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Treasures of the Inforum: The Footnote: A Curious History

By Stephanie Abba

I don’t quite remember how I first came across this volume at the Inforum. It’s entirely possible (1) that I was looking for something to walk me through APA style, since that is the required style in some iSchool classes.(2, 3) My academic background is in history and French, so I’m all about the Chicago Manual of Style and not at all about parenthetical documentation. (4) So as I wandered through the aisles of the Inforum, grousing about being forced out of my citation style comfort zone, my eyes lit upon The Footnote: A Curious History by Anthony Grafton.

The book doesn’t make a case for or against the use of the footnote, but instead is a history of the development of footnotes – the “pedants of history”, as the back cover of the book describes them. The author, a history professor at Princeton University, has an eye for a fun turn of phrase, such as in the preface where he writes that “statements about the nature and origins of the footnote […] are particularly likely to occur in polemics about the good old days when historians were men and footnotes were footnotes.” (5)

While the cover copy suggests the book will cover the whole history of footnotes, it does not. At least one reviewer points out that it covers the history of the footnote in about 300 years of Western European historical texts. (6) So, it’s limited. I still recommend it, especially if you’re familiar with Gibbon and some of the other texts Grafton discusses. (But wouldn’t a comparison of citation styles from different cultures over time be fascinating? Does that exist? Someone should write that. (7))

P.S. I stole the idea of using copious footnotes in this review of a book about footnotes from Anne Fadiman, who used footnotes to acknowledge all the things she was borrowing from (or outright stealing) in her essay about plagiarism. (8)

Editor’s note: Regrettably, the version of WordPress that the Iguana runs on does not support footnotes. We’re going to just roll with the irony of a review of a book about footnotes, which itself uses footnotes, not having footnotes supported. Our apologies to Stephanie.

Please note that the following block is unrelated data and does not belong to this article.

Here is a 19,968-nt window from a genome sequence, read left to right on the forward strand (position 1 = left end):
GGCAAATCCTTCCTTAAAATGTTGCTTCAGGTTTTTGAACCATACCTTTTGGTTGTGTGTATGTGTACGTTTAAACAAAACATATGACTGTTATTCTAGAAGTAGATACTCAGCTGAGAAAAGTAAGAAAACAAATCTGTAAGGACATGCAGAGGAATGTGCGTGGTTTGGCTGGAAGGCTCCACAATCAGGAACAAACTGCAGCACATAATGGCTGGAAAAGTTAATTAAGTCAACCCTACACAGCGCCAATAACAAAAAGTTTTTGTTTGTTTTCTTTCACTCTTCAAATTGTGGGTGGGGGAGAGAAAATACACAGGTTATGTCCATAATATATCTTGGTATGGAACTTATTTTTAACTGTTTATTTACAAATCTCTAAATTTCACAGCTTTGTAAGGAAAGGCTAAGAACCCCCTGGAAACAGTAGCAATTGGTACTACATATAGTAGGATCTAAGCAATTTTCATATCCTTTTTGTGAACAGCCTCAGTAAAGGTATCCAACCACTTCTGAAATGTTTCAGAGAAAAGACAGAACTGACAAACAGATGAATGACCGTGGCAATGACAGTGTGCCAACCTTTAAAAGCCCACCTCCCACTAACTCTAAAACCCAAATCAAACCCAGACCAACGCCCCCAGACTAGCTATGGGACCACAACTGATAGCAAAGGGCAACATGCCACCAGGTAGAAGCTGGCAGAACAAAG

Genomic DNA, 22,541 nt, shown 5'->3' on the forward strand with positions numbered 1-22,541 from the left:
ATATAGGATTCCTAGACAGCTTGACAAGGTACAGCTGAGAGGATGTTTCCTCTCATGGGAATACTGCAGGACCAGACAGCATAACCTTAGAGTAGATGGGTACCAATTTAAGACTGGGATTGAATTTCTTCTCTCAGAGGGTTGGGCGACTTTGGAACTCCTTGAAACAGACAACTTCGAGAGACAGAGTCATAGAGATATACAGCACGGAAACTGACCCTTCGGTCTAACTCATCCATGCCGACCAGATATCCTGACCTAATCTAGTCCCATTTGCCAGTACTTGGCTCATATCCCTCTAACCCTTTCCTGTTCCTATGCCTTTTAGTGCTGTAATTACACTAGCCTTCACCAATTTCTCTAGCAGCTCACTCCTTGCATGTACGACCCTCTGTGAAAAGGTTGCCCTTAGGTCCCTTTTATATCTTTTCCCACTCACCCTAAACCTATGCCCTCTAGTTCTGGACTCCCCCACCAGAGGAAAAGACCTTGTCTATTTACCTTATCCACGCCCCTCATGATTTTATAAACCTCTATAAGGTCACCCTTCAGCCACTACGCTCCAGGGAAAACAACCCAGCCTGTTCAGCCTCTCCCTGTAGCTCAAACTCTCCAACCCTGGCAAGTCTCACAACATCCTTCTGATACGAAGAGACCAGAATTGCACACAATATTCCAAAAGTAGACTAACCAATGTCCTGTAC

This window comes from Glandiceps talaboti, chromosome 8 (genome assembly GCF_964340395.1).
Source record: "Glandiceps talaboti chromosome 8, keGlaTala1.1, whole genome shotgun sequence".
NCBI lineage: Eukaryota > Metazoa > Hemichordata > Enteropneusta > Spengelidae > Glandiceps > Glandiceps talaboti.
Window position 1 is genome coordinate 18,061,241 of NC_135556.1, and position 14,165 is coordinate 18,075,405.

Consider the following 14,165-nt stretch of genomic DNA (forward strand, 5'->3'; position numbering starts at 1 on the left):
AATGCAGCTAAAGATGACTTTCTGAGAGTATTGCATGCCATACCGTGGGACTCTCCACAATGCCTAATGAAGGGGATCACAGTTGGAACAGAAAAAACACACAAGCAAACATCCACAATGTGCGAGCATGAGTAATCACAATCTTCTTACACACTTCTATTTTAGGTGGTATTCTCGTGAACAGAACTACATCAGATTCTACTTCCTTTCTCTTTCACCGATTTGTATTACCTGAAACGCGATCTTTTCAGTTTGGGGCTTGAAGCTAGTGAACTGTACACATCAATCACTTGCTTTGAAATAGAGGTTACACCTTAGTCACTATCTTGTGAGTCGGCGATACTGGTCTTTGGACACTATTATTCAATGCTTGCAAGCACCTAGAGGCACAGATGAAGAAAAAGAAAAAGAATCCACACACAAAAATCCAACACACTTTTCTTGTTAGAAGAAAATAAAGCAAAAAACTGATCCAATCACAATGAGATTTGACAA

1. Entirely likely, actually.
  2. This particular class was Research Methods with Prof. Alan Galey.
  3. In other classes, Prof. Galey requires Chicago style, which on at least one occasion he has called “a citation system for a messy world”. Alan Galey, “INF2331: The Future of the Book” (lecture, iSchool/Faculty of Information, University of Toronto, Toronto, ON, November 28, 2016.)
  4. Chicago style rules, parenthetical documentation drools – at least in the humanities. Fight me.
  5. Anthony Grafton, The Footnote: A Curious History (Cambridge, MA: Harvard University Press, 1997), vii.
  6. Nathan Sivin, “The Footnote: A Curious History (review).” Perspectives in Biology and Medicine 43, no. 3 (2000): 457-459. https://muse.jhu.edu/ (accessed February 7, 2017).
  7. Be careful when and where you say that. I suggested someone should write a column for the Iguana about ‘Treasures of the Inforum’ and now it’s my gig.
  8. Anne Fadiman, “Nothing New Under the Sun,” in Ex Libris:Confessions of a Common Reader (New York : Farrar, Straus and Giroux, 1998, 2000). The Inforum doesn’t hold this delightful volume – if they had it would have been the first thing I wrote about – but there are copies at Kelly, Robarts, Laidlaw, E.J. Pratt, and John W Graham libraries. I recommend it wholeheartedly, especially the essay “Marrying Libraries.”
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